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Eugene Nassif

Prenuptial agreements are not just for the wealthy. They offer a way for couples to plan ahead for uncertainties and avoid future conflicts, should something happen with their marriages. Around a third of people say they would consider a premarital agreement prior to marriage.

This article addresses how prenuptial agreements work in Iowa. We cover the following questions about prenuptial agreements in Iowa:

  • What is a prenuptial agreement?
  • What is a prenuptial agreement?
  • What can a prenuptial agreement cover in Iowa?
  • In Iowa, can a prenuptial agreement determine child custody and support?
  • How do I make sure my prenuptial agreement will be enforced in Iowa?
  • Under what circumstances will a court throw out a prenuptial agreement?

What is a prenuptial agreement?

In short, a prenuptial or premarital agreement is a contract between two people who are getting married. The agreement determines how the peoples’ property will be handled during the marriage and what will happen to it upon divorce. The agreement becomes effective once the marriage happens.

Why should I get a prenuptial agreement drafted?

Statistically, approximately half of all marriages end in divorce. The divorce process is often lengthy and costly with both spouses fighting tooth and nail to secure as much of the finances as possible. All the while, increased legal fees and court costs eat up the couple’s assets.

Couples who often have prenuptial agreements drafted decide between themselves what they their financial situations to look like should they get divorced. Studies show that having these conversations and planning ahead can promote marriage stability and decrease uncertainty about each spouse’s financial future. It allows couples to focus on the emotional connection in their relationship.  

Prenuptial agreements are especially important to consider if the parties to a marriage enter into the marriage with assets such as real estate, retirement accounts or businesses that they would not want to lose should they separate from their spouse. Additionally, people with children from prior marriages might want to consider them to protect any inheritance the children. Specifically, when one parent stays at home and takes care of children, having security of knowing what the stay at home spouse will receive should anything go wrong can provide much needed security.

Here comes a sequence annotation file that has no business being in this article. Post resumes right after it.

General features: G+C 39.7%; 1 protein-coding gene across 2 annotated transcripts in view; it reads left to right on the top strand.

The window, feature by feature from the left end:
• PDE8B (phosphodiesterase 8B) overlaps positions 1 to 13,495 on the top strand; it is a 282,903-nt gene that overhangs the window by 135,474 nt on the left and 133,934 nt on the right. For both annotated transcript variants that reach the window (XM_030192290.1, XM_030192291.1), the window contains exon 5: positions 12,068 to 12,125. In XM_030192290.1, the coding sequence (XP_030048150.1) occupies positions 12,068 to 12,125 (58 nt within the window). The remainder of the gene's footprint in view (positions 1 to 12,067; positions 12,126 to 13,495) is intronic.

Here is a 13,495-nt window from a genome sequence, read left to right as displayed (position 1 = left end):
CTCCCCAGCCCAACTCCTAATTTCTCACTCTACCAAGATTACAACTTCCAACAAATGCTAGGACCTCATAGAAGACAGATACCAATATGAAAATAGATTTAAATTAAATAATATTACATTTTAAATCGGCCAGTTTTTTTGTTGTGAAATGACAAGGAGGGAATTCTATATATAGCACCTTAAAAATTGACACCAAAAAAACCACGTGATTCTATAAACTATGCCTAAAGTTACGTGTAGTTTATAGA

What can a prenuptial agreement cover in Iowa?

Prenuptial agreements in Iowa can cover the following issues:

  • What happens to the death benefits of any life insurance policy owned by either spouse;
  • Whether a spouse must make a will, trust, or other arrangement to carry out the provisions of the agreement;
  • The rights each spouse has regarding property owned by either spouse;
  • Each spouse’s ability to buy, sell, transfer, or control a property owned by either spouse;
  • What happens to all property upon separation, divorce, death or one spouse, or some other major event;
  • Which state’s law will be used to interpret the agreement; and
  • Anything else the couple would like, within legal grounds.  

In Iowa, can a prenuptial agreement determine child custody and support?

In Iowa, as in post states, a prenuptial agreement can never determine child support or child custody. The rationale behind this is that child support is support for the child, not the parents. A couple can’t restrict a child’s future rights by a contract. While parents may agree to a sum for child support upon separation or divorce, the court still ultimately approves the agreement, ensuring it meets the child’s needs.  

Additionally, courts decide child custody at the time parents separate. Child custody is determined based on the best interests of the child. It’s impossible for parents to be able to decide what is best for the child at some future date should parents get divorced.